Or, to show it as it might appear on an actual piece of paper (bright white, please; this is not the time to break out the solar yellow in an misguided effort to grab Millicent the agency screener’s attention), like this:

You can pull that off without breaking a sweat, right?

I see quite a few lit-up eyes out there. “Um, Anne?” some wily sorts murmur, jotting down hasty notes. “What you’ve just shown looks suspiciously like a template. Mind if I borrow it wholesale and use it as such?”

Actually, I do, but not because I’m especially proud of having penned a sentence like I enclose a SASE for your convenience, and I look forward to hearing from you soon. You should eschew copying anybody else’s query letter for the very simple reason that it is important that your query letter sounds like your book.

Not my book or the creation of any of the small army of writing gurus, but yours. After all, you’re not seeking representation for a generic volume; you’re looking for the best agent for your particular manuscript.

Don’t worry; this structure isn’t my last word on the query, by any stretch of the imagination; today’s post is the lead-in for one of my patented exhaustively in-depth discussions. By the time we’re finished, the very suggestion that your book’s chances would be improved by utilizing boring, one-size-fits-all query copy is going to make you laugh out loud.

At least, I hope it will. Keep up the good work!

4 Replies to “How to write a really good query letter, part I, or what do you mean, I already have the building blocks of a query at my fingertips?”

  1. The thing that stymies me is the credentials part. If you’re trying to interest an editor (as I write mostly short stories at the moment, although I’m Working On A Novel) but you’ve only really just gotten started again and haven’t won or published anything (that’s not fanfiction), how do you deal with that?

    1. That part stymies nearly everyone, Janet — but I have to say, your parenthetical aside caught my eye. A publication is a publication, whether it is fan fiction or not: if someone else decided whether to put your writing in print or online, it’s technically published, and thus a perfectly legitimate credential. Just ignore all of the advice out there that says fan fiction and/or web credentials don’t count; having something publishing-related to put in the credentials paragraph always beats having only non-writing credentials there. (Although the pervasive rumor that fan fiction credentials don’t count has some basis in fact: as writing credentials go, they are taken less seriously, but in the usual style of rumor-based fact-checking, what almost nobody goes on to mention is that just because it’s not the best writing credential doesn’t mean it’s completely worthless, especially if you happen to write in that genre. It shows that you are familiar with your chosen book category.)

      But on to your direct question. The classic answer to this question is if you don’t have writing credentials, get some. Most aspiring writers are turned off by this, because they assume this is referring to formal publishing credentials, but that’s not the only possible option here. The goal is to show that others have read your work — and thus you have an already-existing audience, however small. Thus, a published book review in a local free paper is in fact a credential; so is being the resident writing expert for a public library (almost always a volunteer proposition), interviewing someone for a workplace newsletter, being a member of a regularly-meeting writers’ group, or even maintaining a blog.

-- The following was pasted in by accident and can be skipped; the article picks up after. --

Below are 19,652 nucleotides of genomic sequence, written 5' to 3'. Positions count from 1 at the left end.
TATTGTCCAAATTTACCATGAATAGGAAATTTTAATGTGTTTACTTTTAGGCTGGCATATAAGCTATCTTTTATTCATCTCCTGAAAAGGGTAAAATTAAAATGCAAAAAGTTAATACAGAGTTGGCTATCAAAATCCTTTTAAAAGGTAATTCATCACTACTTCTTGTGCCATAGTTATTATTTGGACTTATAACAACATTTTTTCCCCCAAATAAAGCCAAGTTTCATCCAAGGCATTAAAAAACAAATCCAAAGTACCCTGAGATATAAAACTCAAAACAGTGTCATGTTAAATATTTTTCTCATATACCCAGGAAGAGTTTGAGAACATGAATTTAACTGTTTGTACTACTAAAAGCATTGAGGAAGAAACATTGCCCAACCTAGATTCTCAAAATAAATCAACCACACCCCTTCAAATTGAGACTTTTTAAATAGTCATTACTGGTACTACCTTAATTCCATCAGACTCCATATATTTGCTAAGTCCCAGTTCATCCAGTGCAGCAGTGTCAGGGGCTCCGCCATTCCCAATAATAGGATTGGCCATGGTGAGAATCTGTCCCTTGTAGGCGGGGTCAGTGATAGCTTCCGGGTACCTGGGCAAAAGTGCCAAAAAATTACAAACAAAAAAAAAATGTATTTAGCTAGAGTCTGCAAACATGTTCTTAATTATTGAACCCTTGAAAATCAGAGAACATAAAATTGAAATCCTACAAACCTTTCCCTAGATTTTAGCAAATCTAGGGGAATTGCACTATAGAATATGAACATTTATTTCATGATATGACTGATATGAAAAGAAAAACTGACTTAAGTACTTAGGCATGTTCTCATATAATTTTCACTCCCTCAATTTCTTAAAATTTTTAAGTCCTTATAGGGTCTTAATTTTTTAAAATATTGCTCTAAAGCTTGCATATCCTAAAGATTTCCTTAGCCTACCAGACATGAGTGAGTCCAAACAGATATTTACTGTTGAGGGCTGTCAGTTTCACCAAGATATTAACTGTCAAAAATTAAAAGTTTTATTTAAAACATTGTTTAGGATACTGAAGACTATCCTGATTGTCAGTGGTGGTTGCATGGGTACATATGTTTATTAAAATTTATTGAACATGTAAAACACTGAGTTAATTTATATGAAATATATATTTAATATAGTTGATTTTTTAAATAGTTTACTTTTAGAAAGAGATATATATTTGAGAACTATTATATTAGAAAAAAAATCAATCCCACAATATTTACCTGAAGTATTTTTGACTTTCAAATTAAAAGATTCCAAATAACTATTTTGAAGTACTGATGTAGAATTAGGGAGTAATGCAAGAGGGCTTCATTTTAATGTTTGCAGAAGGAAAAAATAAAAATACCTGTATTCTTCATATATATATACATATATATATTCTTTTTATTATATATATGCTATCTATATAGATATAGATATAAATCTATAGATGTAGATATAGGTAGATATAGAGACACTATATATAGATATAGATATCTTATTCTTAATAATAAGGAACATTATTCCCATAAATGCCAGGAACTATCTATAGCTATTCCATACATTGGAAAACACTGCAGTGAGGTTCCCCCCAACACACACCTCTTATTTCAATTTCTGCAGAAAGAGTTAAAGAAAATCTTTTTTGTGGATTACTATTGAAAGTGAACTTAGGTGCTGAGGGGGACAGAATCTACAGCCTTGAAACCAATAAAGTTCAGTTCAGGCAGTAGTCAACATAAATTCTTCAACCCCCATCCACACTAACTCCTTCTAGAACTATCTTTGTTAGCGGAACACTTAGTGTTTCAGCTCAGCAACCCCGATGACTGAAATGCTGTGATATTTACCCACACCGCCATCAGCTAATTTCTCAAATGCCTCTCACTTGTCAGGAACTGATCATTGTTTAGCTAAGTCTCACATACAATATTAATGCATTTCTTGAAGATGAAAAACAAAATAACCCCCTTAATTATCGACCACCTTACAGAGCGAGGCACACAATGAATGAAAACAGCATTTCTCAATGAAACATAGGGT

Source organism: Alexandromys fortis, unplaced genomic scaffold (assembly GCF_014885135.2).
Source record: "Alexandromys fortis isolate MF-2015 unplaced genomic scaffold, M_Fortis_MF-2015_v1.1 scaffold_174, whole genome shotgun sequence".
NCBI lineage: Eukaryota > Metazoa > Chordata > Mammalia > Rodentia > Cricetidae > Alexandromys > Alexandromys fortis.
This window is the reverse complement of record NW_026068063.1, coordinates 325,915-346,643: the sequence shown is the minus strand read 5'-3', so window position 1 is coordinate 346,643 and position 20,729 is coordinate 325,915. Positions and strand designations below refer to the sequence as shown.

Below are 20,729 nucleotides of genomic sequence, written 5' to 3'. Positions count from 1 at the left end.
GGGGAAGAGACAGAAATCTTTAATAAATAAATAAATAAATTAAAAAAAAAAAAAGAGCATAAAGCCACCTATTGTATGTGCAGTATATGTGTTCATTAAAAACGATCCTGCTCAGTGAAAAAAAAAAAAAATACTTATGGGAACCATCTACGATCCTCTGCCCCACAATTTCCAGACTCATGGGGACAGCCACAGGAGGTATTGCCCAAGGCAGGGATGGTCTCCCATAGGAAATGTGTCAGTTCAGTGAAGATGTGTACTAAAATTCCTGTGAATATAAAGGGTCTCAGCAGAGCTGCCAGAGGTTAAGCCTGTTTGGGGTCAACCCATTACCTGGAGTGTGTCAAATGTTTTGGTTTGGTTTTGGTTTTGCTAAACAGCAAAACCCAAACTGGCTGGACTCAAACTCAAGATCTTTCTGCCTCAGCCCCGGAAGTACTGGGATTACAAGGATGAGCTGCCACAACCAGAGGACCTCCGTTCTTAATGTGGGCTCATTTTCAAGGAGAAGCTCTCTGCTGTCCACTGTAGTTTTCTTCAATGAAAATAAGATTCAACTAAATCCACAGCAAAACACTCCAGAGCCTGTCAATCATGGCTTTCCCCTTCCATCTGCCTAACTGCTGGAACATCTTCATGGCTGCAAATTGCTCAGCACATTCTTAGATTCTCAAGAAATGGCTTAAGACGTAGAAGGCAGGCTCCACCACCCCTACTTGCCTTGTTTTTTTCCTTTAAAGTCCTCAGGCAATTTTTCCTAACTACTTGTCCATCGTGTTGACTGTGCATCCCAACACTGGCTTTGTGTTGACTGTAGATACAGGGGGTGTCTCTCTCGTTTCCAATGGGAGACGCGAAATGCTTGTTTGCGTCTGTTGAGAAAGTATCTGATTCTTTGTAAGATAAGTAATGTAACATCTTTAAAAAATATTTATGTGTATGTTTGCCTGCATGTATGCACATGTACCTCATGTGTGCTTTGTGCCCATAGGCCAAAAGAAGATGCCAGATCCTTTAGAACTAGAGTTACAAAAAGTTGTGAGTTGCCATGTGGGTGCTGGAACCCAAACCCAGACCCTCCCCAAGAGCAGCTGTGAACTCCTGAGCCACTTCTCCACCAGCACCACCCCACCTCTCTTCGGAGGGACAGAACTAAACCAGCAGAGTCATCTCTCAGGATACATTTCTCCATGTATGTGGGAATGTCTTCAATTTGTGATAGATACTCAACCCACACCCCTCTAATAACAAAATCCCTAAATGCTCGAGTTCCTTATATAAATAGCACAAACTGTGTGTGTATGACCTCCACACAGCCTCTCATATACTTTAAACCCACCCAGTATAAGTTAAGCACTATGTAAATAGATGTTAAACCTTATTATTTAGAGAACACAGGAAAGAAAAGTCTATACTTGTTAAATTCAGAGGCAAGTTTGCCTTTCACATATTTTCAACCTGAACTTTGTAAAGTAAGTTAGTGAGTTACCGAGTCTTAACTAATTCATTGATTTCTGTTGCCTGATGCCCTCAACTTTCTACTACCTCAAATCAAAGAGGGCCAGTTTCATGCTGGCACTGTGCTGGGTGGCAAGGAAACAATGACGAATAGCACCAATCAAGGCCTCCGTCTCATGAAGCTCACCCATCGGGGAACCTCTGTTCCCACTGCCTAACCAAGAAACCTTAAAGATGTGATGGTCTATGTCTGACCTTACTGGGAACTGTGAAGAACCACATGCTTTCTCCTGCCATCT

All of these things demonstrate professional intent — which, if you do not have professional credentials, is the next best thing. I have some tips on brainstorming more possibilities in the posts under the BUILDING YOUR WRITING RESUME category on the archive list at right, but it all boils down to BE CREATIVE.

      The standard professional-breaking-into-the-biz answer to this conundrum is to concentrate in that paragraph upon non-writing credentials that either (a) are relevant to the subject matter of your book — yes, even if it is fiction — or (b) make you look like a smart person who should be taken seriously. For (a), any life experience (so long as you don’t indulge in the dreaded, “Well, this novel is sort of autobiographical…” trope) that would tend to make you an expert on your subject matter is legitimate to mention. So if your book is about coal miners, and you were a coal miner for 47 years, that’s a legitimate selling point. For (b), any educational or professional credential is considered fair game, so whether you have a MS in bacteriology or were your county’s Teacher of the Year three years running, that’s worth mentioning, too.

      I could say a great deal more on this point, but since this is a question I get a lot and I haven’t blogged about it in a while, I shall do a full post on it sometime within the next few weeks. Keep an eye out for it!

    2. Credentials are always difficult to obtain early in a writing career. The industry’s expectations have not altered to reflect the very different current reality in which few magazines publish short stories. It’s no longer 1952!

      There are a few posts addressing this problem here, but I have a few quick suggestions. Short story contests still exist: Poets & Writers’ website is a good source for upcoming deadlines. There are also online publishing opportunities, as well as starting a blog. Even taking a good online writing course could lead to a query-friendly certificate.

      The trick is not to be too literal about what constitutes a relevant credential. Remember, publications are not the only possibility — and that book-length works are always about something about which an article could be written. Good luck!